BRIEF DESCRIPTION OF THE DRAWING

The invention will be better understood from a reading of the following detailed description in conjunction with the drawings in which:

FIG. 1 is a side view of a ladder in accordance with the invention;

FIG. 2 is a rear view of the ladder of FIG. 1;

FIG. 3 is a front view of one rung of the ladder of FIG. 1;

FIG. 4 is a side view of an alternate ladder foot;

FIG. 5 is a plane view of the ladder foot of FIG. 4;

FIG. 6 is a top view of the ladder foot of FIG. 4; and

FIG. 7 is a perspective view of the foot of FIG. 4.

DETAILED DESCRIPTION

Typically, transmission poles have ladder clips positioned approximately 4 feet apart and ladders for such poles are erected in sections. Turning to FIGS. 1 and 2 a ladder section in accordance with the invention comprises a vertical support 1 formed from 1"×1"×1/8 square tubing, 47 7/16" long. Each ladder rung 2 is formed from 11/4"×11/4×1/8" angle 15" long. Each rung end is bent upwards at 45° on a 11/4" radius along an axis 11/2" in from the end. The rungs may be fastened to the support 1 by any conventional means. In the illustrative embodiment, the rungs are welded in place at spaced apart distances of 15 inches. Two legs 3 are attached to the support 1. Each leg is formed of 1"×1"×1/8" square tubing 51/4" long. The legs may be fastened to the support 1 by any conventional manner but in the illustration embodiment are welded thereto.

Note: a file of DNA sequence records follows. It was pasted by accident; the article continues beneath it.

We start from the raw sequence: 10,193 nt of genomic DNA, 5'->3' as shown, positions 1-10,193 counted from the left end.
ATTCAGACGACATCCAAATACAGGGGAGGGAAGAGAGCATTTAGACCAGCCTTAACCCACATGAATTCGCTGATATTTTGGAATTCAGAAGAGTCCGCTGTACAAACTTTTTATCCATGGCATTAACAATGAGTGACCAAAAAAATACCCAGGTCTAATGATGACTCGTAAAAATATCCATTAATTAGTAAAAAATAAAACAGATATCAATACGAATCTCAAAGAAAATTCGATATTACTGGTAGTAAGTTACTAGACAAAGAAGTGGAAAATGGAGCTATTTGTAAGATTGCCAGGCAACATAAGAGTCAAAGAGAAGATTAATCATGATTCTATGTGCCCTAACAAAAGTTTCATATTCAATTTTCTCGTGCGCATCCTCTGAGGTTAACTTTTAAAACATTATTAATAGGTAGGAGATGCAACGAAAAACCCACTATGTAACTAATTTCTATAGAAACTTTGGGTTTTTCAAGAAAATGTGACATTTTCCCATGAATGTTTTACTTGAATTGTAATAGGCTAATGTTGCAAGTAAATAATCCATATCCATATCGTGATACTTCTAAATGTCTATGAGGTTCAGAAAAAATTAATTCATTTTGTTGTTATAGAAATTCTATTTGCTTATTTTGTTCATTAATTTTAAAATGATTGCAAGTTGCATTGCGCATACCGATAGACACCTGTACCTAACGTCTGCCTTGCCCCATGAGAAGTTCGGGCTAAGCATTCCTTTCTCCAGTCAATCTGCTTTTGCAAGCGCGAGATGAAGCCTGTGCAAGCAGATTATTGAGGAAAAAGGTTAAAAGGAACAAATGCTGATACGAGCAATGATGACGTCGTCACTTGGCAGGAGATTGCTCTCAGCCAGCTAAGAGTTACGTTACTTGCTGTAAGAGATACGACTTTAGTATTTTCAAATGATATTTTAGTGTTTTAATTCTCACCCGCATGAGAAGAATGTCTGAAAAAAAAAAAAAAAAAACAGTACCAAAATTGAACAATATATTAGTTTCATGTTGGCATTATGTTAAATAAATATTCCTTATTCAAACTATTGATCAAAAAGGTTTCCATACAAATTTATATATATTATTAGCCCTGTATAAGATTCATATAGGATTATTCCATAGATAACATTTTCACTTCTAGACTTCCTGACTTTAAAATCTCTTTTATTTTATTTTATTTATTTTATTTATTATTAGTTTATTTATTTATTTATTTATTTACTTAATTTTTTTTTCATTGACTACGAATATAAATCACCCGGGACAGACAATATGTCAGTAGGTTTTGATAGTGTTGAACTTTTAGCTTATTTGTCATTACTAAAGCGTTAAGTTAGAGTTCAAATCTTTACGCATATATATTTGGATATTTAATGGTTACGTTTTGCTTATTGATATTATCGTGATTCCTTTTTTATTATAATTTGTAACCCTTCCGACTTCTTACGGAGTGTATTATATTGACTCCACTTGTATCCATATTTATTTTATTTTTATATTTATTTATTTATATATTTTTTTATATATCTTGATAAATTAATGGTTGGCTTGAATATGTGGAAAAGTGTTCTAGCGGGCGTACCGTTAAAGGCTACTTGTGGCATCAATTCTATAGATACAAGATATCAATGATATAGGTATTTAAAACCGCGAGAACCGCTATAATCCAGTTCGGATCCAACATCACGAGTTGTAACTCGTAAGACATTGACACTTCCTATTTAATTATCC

At the end of each leg is a foot 4 formed from flat bar 11/2"×1/4"×51/2" long which is formed with an intermediate section offset 25° from vertical. With the offset, the top and bottom portions of the foot are offset by 11/8" and the foot so formed has a length of 53/8".

The feet 4 may be attached to the legs 3 by any conventional means. In the embodiment shown the feet are welded to the legs.

The assembled ladder may be hot dip galvanized and holes 6 may be provided to permit entry and exit of the galvanizing material in legs 3.

In use, the ladder is positioned so that the feet 4 are inserted into retaining or ladder clips on the vertical structure. Gravity acting on the ladder provides downward forces which draw the feet into contact with the clips and the structure.